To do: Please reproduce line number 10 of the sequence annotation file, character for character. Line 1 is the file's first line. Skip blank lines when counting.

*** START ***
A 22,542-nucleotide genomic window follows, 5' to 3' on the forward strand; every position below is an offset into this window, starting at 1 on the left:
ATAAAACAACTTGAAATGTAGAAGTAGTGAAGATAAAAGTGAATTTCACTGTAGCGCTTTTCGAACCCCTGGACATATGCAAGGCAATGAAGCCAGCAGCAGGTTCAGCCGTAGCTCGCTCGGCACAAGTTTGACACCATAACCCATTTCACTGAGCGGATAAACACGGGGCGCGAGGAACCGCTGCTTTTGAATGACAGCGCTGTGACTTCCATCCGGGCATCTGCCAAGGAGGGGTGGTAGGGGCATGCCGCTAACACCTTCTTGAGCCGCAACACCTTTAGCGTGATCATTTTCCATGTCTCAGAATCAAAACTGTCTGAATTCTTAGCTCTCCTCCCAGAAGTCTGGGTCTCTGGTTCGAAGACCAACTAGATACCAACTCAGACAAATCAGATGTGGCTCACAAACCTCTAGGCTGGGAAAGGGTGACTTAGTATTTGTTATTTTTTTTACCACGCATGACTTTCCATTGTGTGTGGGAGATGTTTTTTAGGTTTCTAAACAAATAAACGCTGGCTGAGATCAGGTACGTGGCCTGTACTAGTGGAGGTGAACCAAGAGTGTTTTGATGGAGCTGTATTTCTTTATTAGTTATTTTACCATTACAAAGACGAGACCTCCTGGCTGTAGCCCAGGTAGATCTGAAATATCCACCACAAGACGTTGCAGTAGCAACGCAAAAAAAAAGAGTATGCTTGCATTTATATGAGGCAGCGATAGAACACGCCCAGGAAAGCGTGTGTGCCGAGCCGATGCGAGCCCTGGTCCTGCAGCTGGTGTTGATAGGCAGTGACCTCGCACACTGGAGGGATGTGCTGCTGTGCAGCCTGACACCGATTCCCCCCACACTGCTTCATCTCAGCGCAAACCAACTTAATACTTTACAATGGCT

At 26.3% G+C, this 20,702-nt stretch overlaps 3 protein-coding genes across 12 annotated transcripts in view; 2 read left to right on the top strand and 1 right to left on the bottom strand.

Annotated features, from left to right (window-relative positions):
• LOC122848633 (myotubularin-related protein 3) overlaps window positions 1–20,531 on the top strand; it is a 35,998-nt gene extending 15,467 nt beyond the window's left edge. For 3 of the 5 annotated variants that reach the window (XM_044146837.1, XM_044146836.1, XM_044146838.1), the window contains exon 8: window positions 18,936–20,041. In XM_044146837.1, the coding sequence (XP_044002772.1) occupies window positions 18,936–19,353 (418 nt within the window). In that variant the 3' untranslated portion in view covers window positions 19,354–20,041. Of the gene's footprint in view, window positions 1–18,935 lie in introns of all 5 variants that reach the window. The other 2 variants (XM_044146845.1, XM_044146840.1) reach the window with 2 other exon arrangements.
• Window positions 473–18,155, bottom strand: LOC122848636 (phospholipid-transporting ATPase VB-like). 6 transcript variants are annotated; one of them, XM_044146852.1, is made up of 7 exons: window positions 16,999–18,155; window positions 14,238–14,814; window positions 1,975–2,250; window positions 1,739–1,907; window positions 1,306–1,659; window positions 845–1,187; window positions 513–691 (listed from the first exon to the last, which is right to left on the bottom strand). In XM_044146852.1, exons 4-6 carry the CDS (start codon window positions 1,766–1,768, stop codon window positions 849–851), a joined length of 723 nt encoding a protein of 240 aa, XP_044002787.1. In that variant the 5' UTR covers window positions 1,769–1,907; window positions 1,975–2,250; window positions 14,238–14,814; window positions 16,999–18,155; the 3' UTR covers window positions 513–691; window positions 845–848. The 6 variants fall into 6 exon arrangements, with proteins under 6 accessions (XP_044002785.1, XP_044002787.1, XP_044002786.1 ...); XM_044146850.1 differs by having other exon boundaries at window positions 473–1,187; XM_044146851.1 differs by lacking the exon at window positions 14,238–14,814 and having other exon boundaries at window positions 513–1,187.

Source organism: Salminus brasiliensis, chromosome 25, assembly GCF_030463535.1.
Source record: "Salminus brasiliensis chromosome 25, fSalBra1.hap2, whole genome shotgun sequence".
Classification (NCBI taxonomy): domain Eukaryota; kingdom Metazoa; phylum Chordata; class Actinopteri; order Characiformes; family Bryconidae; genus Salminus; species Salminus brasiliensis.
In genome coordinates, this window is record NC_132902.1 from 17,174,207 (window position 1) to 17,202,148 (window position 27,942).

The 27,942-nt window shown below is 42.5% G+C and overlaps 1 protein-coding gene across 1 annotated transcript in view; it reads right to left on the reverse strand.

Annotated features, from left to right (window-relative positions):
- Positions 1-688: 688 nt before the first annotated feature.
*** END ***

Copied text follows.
In genome coordinates, this window is record NC_132902.1 from 17,174,207 (window position 1) to 17,202,148 (window position 27,942).